Waking With Anita
I’ve written a piece in the New Escapologist, issue #8. It’s about Fun. The issue is available now: you can click here to buy it.
Christmas and New Year exploits: a lot of essay writing, or essay avoiding. But I still managed to do the following.
Christmas Day 2012: Fed the ducks in Waterlow Park once again (every year since 2001, I think). With Ms Silke once again too, though this year she’s moved. No longer in Highgate but Holloway, and she walked all the way to Highgate and back to do the duck feeding with me. We stood by the pond and drank mulled wine from a flask and ate chocolate reindeer, which looked suspiciously like Easter bunnies in a different foil wrapper. Ms S is still working at Archway Video, but it now looks likely that it’ll close for good sometime in 2013. Physical DVD libraries are struggling in the era of iPads, Netflix, TV catch-up services, iTunes and so on. A lot of Highgate customers have sensed this might be AV’s last Christmas, and have sent the shop a record number of Christmas cards this year. After we fed the ducks, Silke opened up the shop and showed me them all, including a card from Ray Davies of the Kinks. She lent me three DVDs: Cabin in the Woods (because I like Joss Whedon), Die Hard (because it’s apparently a good Christmas film), and Five Year Engagement (because I like Emily Blunt and romcoms).
Saw two of the three. Die Hard isn’t really my cup of tea, and isn’t that Christmassy really. But I’m glad I finally saw it, just in case I turned out to be an action movie fan on the sly. Alan Rickman steals the show, purring his way through the gunfire.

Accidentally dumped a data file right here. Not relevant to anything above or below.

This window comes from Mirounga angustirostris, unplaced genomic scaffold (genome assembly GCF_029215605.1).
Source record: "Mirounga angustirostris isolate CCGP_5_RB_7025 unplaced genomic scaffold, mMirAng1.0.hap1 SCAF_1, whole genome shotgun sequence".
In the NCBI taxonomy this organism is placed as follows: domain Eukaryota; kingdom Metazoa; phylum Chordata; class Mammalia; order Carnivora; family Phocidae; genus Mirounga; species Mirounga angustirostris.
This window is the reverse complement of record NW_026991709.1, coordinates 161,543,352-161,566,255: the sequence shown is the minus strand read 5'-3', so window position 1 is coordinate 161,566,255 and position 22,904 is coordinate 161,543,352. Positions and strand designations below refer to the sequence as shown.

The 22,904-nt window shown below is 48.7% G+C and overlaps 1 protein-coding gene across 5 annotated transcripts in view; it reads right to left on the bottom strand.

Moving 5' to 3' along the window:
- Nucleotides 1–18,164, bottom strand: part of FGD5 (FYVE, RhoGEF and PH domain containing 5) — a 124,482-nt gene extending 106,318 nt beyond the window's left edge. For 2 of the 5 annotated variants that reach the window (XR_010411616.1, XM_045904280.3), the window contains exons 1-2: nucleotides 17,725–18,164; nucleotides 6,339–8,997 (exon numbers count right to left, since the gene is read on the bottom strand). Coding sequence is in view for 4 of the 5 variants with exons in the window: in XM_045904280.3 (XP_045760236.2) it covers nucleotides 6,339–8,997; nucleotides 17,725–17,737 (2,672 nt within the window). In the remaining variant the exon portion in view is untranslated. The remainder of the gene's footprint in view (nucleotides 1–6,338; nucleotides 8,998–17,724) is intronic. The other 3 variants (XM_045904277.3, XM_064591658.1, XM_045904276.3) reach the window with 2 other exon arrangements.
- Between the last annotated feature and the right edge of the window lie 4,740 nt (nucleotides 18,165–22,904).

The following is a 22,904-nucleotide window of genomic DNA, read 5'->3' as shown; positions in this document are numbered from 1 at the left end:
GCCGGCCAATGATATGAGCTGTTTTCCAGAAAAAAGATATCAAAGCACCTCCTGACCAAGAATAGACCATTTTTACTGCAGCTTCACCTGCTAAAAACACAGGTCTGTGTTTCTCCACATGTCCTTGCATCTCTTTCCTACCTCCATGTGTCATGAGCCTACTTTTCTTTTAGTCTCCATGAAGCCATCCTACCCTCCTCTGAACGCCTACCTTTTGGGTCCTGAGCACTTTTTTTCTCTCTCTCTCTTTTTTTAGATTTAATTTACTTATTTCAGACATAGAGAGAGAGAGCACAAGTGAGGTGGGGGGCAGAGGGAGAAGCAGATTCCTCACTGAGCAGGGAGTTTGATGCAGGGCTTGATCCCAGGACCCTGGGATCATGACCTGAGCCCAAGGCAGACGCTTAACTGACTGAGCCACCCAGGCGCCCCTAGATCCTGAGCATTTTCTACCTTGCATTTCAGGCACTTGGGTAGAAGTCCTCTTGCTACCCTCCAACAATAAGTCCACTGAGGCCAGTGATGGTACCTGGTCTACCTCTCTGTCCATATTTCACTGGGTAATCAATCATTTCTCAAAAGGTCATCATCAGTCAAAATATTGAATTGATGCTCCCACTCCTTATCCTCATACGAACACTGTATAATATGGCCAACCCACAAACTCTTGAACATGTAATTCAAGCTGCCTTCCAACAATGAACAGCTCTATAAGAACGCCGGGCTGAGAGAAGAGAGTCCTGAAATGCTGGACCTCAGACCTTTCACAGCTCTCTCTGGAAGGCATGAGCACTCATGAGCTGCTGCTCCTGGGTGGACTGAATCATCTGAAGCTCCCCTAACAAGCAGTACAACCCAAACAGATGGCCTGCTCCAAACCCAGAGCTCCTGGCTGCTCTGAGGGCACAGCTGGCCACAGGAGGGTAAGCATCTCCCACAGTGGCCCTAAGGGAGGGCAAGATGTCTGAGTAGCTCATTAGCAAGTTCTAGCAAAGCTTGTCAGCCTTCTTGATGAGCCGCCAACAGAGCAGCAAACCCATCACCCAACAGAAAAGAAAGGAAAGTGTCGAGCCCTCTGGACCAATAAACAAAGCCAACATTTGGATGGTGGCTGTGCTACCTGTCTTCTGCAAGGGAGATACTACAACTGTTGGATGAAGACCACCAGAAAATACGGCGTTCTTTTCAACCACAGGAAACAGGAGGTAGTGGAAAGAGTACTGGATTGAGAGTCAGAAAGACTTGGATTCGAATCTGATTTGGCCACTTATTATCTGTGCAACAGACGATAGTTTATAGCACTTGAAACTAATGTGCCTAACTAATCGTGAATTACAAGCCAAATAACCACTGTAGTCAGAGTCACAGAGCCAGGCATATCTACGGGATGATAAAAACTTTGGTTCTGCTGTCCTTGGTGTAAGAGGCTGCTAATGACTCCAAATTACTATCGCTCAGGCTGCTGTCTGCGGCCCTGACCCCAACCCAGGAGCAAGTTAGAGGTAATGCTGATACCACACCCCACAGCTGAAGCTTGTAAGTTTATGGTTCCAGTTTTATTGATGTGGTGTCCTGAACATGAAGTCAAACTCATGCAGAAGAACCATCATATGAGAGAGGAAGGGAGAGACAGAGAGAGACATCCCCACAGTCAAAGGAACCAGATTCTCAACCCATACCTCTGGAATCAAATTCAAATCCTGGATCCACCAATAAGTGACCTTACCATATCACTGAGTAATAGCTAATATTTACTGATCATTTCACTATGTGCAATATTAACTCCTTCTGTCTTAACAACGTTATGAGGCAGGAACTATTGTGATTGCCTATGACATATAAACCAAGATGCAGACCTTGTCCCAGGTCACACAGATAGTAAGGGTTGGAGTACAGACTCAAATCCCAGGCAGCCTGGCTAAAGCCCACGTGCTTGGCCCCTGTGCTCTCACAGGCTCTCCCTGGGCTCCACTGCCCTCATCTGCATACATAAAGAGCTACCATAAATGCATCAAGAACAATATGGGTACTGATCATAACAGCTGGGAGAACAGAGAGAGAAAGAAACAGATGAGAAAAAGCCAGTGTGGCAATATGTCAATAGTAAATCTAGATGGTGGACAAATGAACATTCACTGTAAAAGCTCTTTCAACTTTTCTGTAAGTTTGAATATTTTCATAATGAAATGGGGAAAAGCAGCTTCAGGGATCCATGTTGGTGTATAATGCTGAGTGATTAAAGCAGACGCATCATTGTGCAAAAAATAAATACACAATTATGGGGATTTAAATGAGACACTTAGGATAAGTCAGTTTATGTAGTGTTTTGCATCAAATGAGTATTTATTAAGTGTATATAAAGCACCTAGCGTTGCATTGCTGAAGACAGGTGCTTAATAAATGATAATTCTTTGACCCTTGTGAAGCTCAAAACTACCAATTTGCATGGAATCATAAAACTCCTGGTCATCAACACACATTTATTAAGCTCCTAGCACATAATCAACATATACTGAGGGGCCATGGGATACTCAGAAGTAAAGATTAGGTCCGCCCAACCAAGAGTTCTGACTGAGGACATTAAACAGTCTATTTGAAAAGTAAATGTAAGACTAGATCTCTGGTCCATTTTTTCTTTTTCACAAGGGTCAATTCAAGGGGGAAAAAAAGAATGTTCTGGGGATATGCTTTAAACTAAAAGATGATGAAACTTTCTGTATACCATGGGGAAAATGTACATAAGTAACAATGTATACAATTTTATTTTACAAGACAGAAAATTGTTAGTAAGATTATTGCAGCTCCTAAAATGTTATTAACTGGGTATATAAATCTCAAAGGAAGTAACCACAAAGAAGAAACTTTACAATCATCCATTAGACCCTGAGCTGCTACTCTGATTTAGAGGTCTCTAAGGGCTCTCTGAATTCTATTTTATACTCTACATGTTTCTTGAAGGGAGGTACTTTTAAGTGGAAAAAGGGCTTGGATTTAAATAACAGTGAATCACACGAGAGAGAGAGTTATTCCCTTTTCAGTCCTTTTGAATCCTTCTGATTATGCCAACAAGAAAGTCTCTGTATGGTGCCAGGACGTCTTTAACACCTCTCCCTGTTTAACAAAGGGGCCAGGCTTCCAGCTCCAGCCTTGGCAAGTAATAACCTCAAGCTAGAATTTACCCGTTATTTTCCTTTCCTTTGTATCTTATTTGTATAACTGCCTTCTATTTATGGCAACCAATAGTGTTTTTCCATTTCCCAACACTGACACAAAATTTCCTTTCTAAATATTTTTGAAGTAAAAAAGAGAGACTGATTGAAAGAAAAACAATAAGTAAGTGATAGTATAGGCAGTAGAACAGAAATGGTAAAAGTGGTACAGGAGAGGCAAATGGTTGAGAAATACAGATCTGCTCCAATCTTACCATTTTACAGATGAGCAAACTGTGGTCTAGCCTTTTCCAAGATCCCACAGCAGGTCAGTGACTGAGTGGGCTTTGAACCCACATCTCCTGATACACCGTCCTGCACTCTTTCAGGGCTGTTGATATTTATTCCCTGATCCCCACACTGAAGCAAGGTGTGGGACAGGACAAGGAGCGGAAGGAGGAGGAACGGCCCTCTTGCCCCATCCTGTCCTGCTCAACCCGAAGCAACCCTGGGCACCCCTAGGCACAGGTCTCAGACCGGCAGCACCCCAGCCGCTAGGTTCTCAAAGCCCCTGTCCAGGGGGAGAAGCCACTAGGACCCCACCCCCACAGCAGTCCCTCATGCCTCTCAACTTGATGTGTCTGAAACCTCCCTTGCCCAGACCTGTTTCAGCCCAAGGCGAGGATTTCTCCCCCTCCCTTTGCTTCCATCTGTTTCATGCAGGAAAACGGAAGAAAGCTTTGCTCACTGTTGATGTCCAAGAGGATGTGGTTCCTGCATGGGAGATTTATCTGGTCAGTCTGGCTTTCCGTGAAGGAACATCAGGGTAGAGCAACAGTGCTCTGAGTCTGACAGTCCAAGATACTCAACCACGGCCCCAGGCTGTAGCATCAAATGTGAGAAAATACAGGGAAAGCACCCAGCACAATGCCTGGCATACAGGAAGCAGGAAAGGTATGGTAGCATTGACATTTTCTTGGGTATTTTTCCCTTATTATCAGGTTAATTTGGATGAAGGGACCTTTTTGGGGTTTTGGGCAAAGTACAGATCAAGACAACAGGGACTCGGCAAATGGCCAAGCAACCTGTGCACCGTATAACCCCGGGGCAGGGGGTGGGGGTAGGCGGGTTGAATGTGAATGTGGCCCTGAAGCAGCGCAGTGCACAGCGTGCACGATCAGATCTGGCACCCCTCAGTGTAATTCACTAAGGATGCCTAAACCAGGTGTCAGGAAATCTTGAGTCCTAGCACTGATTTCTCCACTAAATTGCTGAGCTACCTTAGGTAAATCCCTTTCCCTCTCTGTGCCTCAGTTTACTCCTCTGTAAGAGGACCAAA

Cabin In The Woods: Loved its quips & sheer nerve. Much closer to Buffy (which I love). Pure Joss Whedon in tone, even though he only co-wrote it. Plays with the idea of cheating the audience out of the ending they think they want. Clever, cheeky, self-aware.
Boxing Day: Lavish meal and drinks in Crouch End courtesy Suzi Livingstone. Chatted to Anna Spivack and Suzi’s New Zealand friend Dianne. Discussion about NZ music: Headless Chickens, Chris Knox. Argument over whether Crowded House count as a New Zealand or an Australia band. ‘Well, the talented ones were from New Zealand…’
Thurs December 27th: To the Stapleton Tavern near Crouch Hill for Alex Sarll’s birthday. Dozens of people there. I ended up promising to attend the Joanne Joanne gig the next day, at least three of whom were at this gathering (Charley Stone the guitarist, Jo Bevan the singer, Other Jo whom I don’t know but who is an excellent bassist). Joanne Joanne is an all-female band who only play Duran Duran songs – but mainly their lesser known, more interesting songs. ‘Because the real Duran Duran are forced to do all the hits.’ I love that the name isn’t just a pun; there really are two Joannes in Joanne Joanne.
Friday 28th: Joanne Joanne at the Lexington: brilliant, particularly on ‘Hold Back The Rain’, ‘The Chauffeur’ and ‘Planet Earth’. Chatted to Deb Googe of MBV, who says the new My Bloody Valentine album might really, actually, really, no honestly, come back, be released in 2013. Also spoke to Kirsten, Lea Andrews, Katharine Gifford, Kevin Reinhardt, many others. Hung around with Sophia Wyeth as she DJ’d downstairs till chucking out time. Drank too much and probably annoyed people. Woke up the next day with the amnesia and paranoia of such indulgence. Realised I was sharing the bed with an old Anita Brookner novel, which I don’t remember acquiring.
Other people wake up after a drunken night out having somehow gained a traffic cone or a torn poster from a wall or indeed a person. I emerge with an old Anita Brookner novel.
It’s very good, though: Lewis Percy.
Sat 29th: DJ-d at the Coronet in the Elephant & Castle for the Last Tuesday Society. Was still very hungover from the night before, and didn’t stay long after finishing at midnight. Think they enjoyed my DJ-ing. Had a few drinks by way of hair of the dog, but resolved to take a break after this night.
Monday 31st: Met Laurence Hughes for tea at Forks, on the other side of Highgate hill. Very nice sofas, hand made mince pies, cheap pots of tea. Watched the Jools Hootenanny to see my brother Tom playing guitar with Adam Ant’s band: so very proud of him.
Tuesday 1st: Dinner with Ella Lucas in the Turkish bistro – Bistro Laz – on West Hill. Just what I needed: was going a bit mad with all the essay worry.